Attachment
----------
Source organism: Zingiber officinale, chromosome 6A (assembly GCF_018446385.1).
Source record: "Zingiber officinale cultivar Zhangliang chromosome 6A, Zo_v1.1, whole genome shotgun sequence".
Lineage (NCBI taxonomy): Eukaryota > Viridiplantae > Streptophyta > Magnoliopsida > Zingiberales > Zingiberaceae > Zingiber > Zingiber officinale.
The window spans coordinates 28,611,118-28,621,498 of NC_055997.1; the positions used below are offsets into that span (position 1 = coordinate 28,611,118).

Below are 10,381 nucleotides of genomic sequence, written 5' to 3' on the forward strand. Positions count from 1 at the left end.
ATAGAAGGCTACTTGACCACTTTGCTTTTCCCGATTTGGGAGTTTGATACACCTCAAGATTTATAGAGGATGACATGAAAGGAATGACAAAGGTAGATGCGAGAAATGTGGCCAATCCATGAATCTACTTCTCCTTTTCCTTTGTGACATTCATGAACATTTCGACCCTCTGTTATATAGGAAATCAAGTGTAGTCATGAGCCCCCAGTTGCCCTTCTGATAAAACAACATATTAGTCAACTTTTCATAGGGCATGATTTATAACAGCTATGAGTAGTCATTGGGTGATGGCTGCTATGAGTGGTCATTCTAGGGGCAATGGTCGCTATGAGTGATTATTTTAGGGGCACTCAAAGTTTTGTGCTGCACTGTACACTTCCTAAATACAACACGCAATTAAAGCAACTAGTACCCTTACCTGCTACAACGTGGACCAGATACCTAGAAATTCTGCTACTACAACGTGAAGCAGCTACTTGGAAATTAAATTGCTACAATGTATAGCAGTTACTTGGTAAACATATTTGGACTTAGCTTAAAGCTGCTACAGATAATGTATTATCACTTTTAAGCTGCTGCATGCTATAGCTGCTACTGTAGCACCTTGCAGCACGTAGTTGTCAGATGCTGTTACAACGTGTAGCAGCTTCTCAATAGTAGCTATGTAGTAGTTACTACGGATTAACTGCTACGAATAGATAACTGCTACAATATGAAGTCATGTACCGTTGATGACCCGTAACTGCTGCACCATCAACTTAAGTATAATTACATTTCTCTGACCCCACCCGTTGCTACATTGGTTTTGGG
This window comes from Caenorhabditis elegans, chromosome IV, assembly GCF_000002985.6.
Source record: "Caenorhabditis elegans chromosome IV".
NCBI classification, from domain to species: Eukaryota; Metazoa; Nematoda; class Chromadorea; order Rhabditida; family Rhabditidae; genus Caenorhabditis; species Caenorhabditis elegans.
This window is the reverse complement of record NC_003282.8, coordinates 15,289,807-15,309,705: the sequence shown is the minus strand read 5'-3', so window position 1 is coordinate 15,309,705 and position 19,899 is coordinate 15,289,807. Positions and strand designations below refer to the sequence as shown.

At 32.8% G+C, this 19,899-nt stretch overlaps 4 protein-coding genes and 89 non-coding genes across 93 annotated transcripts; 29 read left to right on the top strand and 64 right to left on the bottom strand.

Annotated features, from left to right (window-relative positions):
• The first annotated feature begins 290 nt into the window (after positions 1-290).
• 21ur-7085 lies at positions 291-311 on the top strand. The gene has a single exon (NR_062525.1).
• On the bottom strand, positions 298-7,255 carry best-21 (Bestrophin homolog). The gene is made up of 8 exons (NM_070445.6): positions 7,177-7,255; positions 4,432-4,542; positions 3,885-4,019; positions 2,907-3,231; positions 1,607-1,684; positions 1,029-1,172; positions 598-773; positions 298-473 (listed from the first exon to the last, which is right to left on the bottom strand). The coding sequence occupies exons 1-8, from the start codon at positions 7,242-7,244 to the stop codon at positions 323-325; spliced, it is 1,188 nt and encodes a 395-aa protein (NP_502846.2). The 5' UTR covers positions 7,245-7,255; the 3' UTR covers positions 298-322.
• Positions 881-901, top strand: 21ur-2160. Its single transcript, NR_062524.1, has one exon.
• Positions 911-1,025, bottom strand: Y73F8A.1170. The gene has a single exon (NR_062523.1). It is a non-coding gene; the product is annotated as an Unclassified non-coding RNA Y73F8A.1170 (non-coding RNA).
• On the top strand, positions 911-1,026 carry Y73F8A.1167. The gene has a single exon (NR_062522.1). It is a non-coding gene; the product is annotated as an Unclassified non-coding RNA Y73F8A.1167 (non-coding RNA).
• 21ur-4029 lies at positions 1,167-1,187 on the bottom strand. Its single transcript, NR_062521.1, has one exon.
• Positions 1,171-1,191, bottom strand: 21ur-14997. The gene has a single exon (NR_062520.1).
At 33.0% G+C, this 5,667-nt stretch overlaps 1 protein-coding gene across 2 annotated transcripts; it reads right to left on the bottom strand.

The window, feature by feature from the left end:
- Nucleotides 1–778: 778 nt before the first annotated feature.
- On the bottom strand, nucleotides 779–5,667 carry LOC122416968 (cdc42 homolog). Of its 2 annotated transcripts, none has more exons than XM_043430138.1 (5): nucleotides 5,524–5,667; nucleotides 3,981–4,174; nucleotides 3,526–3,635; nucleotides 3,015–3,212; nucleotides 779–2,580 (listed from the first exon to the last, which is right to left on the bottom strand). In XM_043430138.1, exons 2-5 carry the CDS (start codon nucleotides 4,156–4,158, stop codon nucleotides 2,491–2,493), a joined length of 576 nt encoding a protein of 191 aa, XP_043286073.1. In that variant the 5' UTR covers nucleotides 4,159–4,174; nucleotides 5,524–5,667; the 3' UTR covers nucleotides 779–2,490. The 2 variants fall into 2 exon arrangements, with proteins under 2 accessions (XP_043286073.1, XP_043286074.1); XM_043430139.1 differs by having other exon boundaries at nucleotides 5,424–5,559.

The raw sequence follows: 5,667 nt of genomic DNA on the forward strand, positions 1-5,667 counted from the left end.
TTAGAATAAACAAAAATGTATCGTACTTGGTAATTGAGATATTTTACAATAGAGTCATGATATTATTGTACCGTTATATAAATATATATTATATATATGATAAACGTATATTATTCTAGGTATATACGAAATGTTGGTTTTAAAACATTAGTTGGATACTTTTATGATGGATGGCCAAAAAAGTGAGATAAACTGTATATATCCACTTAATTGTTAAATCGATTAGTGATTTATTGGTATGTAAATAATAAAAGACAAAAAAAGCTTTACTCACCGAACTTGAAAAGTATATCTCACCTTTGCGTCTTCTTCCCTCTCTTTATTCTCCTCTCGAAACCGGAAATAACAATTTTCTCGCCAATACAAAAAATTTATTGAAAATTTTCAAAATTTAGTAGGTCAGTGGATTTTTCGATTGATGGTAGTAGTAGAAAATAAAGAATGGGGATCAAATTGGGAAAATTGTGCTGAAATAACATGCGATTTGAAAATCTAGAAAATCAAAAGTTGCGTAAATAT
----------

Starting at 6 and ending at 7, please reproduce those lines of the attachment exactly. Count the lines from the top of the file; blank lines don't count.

ATAGAAGGCTACTTGACCACTTTGCTTTTCCCGATTTGGGAGTTTGATACACCTCAAGATTTATAGAGGATGACATGAAAGGAATGACAAAGGTAGATGCGAGAAATGTGGCCAATCCATGAATCTACTTCTCCTTTTCCTTTGTGACATTCATGAACATTTCGACCCTCTGTTATATAGGAAATCAAGTGTAGTCATGAGCCCCCAGTTGCCCTTCTGATAAAACAACATATTAGTCAACTTTTCATAGGGCATGATTTATAACAGCTATGAGTAGTCATTGGGTGATGGCTGCTATGAGTGGTCATTCTAGGGGCAATGGTCGCTATGAGTGATTATTTTAGGGGCACTCAAAGTTTTGTGCTGCACTGTACACTTCCTAAATACAACACGCAATTAAAGCAACTAGTACCCTTACCTGCTACAACGTGGACCAGATACCTAGAAATTCTGCTACTACAACGTGAAGCAGCTACTTGGAAATTAAATTGCTACAATGTATAGCAGTTACTTGGTAAACATATTTGGACTTAGCTTAAAGCTGCTACAGATAATGTATTATCACTTTTAAGCTGCTGCATGCTATAGCTGCTACTGTAGCACCTTGCAGCACGTAGTTGTCAGATGCTGTTACAACGTGTAGCAGCTTCTCAATAGTAGCTATGTAGTAGTTACTACGGATTAACTGCTACGAATAGATAACTGCTACAATATGAAGTCATGTACCGTTGATGACCCGTAACTGCTGCACCATCAACTTAAGTATAATTACATTTCTCTGACCCCACCCGTTGCTACATTGGTTTTGGG
This window comes from Caenorhabditis elegans, chromosome IV, assembly GCF_000002985.6.